Polls have officially closed but the New York mayoral race is just heating up as election officials tabulate the results.

WNBC reports that exit polling shows Bill de Blasio commanding a large lead over his fellow democratic primary opponents -- Comptroller Bill Thompson and City Council Speaker Christine Quinn. But it still appears that he de Blasio isn't fully in the clear from having to participate in a runoff election with one of his opponents. 

If he is able to win 40 percent of votes, a runoff won't be necessary. But if he falls short of that number, it is difficult to predict if he will face Thompson or Quinn -- exit poll numbers for the two are extremely close. 
The New York Times reports that de Blasio is actually ahead in almost every demographic covered in the exit polling conducted by Edison Research/Marist. 
De Blasio received equal support from whites and blacks, taking a 10 point lead over Bill Thompson among blacks. But Hispanic voters were more divided. Not enough Asian voters were included in the exit poll to use their views separately, the Times said.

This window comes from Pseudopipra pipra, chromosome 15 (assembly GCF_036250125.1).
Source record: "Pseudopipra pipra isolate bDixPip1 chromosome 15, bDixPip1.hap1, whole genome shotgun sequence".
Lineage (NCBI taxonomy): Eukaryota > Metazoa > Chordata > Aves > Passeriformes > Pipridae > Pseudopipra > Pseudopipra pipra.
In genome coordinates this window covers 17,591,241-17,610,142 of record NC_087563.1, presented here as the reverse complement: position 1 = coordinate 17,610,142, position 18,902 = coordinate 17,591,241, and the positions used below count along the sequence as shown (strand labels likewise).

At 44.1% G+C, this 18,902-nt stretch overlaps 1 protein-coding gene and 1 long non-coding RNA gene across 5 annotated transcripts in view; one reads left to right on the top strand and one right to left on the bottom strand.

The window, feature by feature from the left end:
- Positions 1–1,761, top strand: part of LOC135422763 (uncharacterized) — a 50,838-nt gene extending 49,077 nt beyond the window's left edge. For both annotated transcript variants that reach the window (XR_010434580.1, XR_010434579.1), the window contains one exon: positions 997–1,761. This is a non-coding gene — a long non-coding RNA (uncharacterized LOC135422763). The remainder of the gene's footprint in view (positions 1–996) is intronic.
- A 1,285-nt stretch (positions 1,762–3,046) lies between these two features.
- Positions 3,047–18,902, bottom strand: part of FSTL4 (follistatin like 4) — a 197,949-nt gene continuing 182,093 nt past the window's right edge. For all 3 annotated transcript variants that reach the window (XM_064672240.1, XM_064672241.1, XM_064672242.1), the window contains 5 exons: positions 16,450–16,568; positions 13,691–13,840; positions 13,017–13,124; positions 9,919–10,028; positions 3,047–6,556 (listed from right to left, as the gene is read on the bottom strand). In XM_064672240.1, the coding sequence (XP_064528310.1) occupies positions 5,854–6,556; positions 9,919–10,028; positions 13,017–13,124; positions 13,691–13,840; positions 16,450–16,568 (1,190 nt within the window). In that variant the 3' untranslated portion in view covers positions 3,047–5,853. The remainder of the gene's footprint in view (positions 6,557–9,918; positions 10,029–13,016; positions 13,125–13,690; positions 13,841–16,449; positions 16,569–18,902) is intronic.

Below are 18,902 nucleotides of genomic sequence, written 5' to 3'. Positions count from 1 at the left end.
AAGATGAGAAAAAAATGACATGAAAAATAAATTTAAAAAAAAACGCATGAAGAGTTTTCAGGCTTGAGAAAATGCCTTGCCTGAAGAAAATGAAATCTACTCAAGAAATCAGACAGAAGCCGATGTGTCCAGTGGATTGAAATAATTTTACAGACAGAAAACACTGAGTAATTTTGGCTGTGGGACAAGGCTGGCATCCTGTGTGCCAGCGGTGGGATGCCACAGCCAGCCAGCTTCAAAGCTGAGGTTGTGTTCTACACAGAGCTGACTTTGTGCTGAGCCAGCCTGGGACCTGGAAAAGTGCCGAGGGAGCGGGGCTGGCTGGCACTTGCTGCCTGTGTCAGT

The Edison Research/Marist exit poll also uncovered that most Democrats are looking for a candidate greatly different from Mayor Michael Bloomberg, with 73 percent saying they wanted a candidate that would take the city in a new direction. Only 22 percent said they wanted a candidate that would continue Bloomberg's policies. 
The survey included more than 1,700 voters and has a margin of error of plus or minus 4 percentage points.
When it came to highlighting the issues that influenced them most when deciding who to choose for mayor, 30 percent said jobs and unemployment, 20 percent said education, 16 percent said crime, 12 percent said the city’s finances and 11 percent said housing.
The republican candidates for the role are MTA Chairman Joseph Lhota and John Catsimatidis.